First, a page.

Over the last 30 years, transmission of visceral leishmaniasis has been described in medium and large cities in various Brazilian municipalities, and in particular since the 1980s, cases and outbreaks of human visceral leishmaniasis have been reported, with indigenous transmission within city limits in São Luís (Maranhão), Teresina (Piauí), Natal (Rio Grande do Norte), Aracajú (Sergipe), Fortaleza (Ceará), Rio de Janeiro, Corumbá (Mato Grosso do Sul), and Montes Claros and Sabará (Minas Gerais). In the early 1990s, more municipalities reported outbreaks of visceral leishmaniasis in urban areas, as in Belo Horizonte (Minas Gerais), Feira de Santana (Bahia), Várzea Grande (Mato Grosso), Araçatuba (São Paulo), Aquidauana (Mato Grosso do Sul), and others, and since 2000 new urban epidemics have been reported in the municipalities of Palmas (Tocantins), Três Lagoas and Campo Grande (Mato Grosso do Sul), Caxias, Timon, Codó, and Imperatriz (Maranhão), Bauru (São Paulo), Paracatu (Minas Gerais), Cametá (Paraná), and others 12,19,23,24.
With the urbanization of visceral leishmaniasis, from 1980 to 2005 Brazil recorded 59,129 new cases of the disease, with an annual mean of 2,274 new cases. Of all the cases, 82.5% (48,783) occurred in the Northeast region. Visceral leishmaniasis gradually spread to the Central-West, North, and Southeast, increasing from 15% of the cases in 1998 to 44% in 2005. Currently, 20 (74%) of the States of Brazil are recording indigenous cases.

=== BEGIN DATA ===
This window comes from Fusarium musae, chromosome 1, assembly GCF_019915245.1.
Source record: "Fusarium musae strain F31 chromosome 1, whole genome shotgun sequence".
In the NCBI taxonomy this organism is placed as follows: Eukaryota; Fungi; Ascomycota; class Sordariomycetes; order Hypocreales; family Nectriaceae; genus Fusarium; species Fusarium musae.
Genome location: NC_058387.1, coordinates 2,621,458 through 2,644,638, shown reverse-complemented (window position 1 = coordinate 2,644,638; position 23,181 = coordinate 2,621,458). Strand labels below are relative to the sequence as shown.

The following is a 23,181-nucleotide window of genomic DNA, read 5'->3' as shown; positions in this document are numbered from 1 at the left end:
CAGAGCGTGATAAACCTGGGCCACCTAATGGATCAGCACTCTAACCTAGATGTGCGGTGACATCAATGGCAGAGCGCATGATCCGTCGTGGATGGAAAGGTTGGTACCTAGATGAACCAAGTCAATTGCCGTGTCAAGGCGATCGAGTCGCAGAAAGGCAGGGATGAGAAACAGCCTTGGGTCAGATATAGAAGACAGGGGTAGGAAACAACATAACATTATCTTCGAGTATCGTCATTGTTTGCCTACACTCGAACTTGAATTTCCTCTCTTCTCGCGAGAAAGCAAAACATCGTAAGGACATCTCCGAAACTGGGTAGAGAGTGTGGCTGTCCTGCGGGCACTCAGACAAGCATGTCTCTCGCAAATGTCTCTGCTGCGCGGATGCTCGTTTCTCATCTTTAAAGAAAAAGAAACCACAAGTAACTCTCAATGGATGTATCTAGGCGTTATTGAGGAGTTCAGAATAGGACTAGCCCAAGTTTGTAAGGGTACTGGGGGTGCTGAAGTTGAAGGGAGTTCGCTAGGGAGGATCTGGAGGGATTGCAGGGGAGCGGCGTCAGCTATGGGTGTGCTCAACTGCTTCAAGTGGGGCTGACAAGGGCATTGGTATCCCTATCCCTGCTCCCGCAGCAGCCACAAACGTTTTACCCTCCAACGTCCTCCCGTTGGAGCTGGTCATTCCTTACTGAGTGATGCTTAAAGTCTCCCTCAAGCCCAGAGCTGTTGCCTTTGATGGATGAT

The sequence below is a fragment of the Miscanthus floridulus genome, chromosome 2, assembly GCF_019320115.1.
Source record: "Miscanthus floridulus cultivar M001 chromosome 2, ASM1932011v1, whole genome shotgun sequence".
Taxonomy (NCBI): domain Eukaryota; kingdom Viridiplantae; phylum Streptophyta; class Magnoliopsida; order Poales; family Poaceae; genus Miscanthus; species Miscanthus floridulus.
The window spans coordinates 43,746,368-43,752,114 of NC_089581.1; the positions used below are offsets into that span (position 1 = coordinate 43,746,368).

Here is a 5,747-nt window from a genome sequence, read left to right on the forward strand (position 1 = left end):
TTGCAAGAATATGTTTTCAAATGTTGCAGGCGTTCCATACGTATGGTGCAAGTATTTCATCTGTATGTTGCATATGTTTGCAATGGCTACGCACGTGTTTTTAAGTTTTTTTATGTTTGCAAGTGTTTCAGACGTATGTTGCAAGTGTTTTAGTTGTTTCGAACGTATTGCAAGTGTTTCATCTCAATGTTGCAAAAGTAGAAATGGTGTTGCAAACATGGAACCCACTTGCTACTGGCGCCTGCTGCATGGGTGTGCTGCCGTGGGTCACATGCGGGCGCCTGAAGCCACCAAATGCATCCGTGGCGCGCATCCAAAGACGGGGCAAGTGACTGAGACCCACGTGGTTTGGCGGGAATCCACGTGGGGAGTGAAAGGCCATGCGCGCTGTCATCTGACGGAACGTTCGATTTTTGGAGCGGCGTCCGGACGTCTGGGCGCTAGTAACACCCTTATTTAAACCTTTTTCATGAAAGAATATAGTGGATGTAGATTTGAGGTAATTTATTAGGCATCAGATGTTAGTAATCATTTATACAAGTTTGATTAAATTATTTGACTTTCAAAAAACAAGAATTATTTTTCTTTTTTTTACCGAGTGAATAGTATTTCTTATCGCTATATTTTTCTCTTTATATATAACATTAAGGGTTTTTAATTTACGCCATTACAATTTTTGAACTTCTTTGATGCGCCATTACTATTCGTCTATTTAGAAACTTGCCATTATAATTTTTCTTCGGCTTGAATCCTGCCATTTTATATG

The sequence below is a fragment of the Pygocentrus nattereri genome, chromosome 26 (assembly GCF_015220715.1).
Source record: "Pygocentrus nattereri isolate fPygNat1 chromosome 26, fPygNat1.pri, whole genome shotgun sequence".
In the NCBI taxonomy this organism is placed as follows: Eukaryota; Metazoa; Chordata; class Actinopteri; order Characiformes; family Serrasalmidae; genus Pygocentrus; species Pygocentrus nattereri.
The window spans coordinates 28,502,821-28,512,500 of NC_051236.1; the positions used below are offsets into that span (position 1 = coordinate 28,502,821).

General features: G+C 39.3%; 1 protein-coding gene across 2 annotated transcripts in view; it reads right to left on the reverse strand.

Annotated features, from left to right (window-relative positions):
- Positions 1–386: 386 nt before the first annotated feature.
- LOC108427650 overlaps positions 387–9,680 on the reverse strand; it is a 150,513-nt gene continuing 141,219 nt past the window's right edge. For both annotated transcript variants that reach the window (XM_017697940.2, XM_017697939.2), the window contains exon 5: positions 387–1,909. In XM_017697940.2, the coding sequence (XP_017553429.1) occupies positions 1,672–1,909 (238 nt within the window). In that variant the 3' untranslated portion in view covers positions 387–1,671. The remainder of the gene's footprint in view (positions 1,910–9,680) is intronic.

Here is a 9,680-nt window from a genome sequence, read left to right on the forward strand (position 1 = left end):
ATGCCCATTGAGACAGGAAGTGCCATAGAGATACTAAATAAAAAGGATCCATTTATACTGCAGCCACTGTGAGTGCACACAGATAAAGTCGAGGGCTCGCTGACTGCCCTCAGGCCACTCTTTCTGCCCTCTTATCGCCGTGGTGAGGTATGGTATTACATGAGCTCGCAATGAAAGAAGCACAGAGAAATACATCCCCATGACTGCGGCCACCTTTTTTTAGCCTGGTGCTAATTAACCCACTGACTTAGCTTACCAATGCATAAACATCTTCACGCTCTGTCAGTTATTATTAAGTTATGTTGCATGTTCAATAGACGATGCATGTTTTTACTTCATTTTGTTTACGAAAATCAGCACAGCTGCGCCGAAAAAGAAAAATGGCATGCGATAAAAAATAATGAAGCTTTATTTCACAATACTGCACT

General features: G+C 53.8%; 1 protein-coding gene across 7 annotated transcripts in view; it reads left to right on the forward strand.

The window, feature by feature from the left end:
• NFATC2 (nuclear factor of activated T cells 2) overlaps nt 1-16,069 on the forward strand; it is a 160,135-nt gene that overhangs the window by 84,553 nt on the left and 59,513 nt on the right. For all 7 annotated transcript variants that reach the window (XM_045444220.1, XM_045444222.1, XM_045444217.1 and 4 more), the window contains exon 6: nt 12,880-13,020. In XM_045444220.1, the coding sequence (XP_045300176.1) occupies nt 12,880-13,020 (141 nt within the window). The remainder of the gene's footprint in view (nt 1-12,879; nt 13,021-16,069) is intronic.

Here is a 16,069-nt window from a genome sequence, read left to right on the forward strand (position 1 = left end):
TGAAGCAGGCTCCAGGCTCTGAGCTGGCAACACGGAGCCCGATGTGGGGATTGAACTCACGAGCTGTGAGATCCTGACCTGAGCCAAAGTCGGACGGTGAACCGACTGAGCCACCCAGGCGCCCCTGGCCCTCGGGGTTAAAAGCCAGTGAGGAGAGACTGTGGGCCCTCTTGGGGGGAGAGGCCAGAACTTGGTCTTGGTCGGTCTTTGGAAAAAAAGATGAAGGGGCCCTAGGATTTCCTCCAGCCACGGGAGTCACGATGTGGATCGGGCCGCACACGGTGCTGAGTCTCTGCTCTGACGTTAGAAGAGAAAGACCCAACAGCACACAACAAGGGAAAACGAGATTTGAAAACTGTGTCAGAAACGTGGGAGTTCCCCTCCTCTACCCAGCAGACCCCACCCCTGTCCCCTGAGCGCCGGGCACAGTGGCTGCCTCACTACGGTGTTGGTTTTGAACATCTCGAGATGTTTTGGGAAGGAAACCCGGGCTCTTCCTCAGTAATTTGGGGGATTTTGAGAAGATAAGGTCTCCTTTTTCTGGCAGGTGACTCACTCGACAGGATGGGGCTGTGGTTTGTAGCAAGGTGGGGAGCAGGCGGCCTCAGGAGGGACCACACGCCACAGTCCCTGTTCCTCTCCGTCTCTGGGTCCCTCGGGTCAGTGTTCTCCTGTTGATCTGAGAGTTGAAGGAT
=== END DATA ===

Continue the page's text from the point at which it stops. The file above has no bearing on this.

From 1998 to 2005, indigenous cases of the disease were recorded in 1,904 (34.2%) different Brazilian municipalities (counties). Table 1 shows that the number of municipalities with cases of visceral leishmaniasis varies from year to year, as do the means and ranges of cases, suggesting intensification of the disease in some municipalities, as well as the transmission of human visceral leishmaniasis in new municipalities.
Table 2 shows a decrease in the number of municipalities without transmission of visceral leishmaniasis and an increase in new areas with transmission of the disease in the country, but approximately 82% of the municipalities with reported cases are classified as having sporadic transmission (mean of fewer than 2.4 cases in the last 5 years). During the periods analyzed, there was a mean/period of 150 municipalities with intense transmission of visceral leishmaniasis (mean of > 4.4 cases in the last 5 years) and 141 with moderate transmission (mean cases in the last 5 years: > 2.4 and < 4.4), indicating that the cases of visceral leishmaniasis are concentrated in some 5% of Brazilian municipalities (Figure 1).
Despite the increase in cases recorded in the last 12 years, a recent study linking different data sources in the Unified National Health System (SUS) and using the capture-recapture method allowed estimating the cases and underreporting of visceral leishmaniasis in Brazil as a whole and in some specific municipalities. The National Database on Reportable Diseases (SINAN) show 42% underreporting of cases when compared to the visceral leishmaniasis records in the Hospital Information System (SIH) and 45.5% when compared to the Mortality Information System (SIM). Furthermore, this underreporting varied between municipalities, given the different organizational formats in the municipal and hospital surveillance systems 25.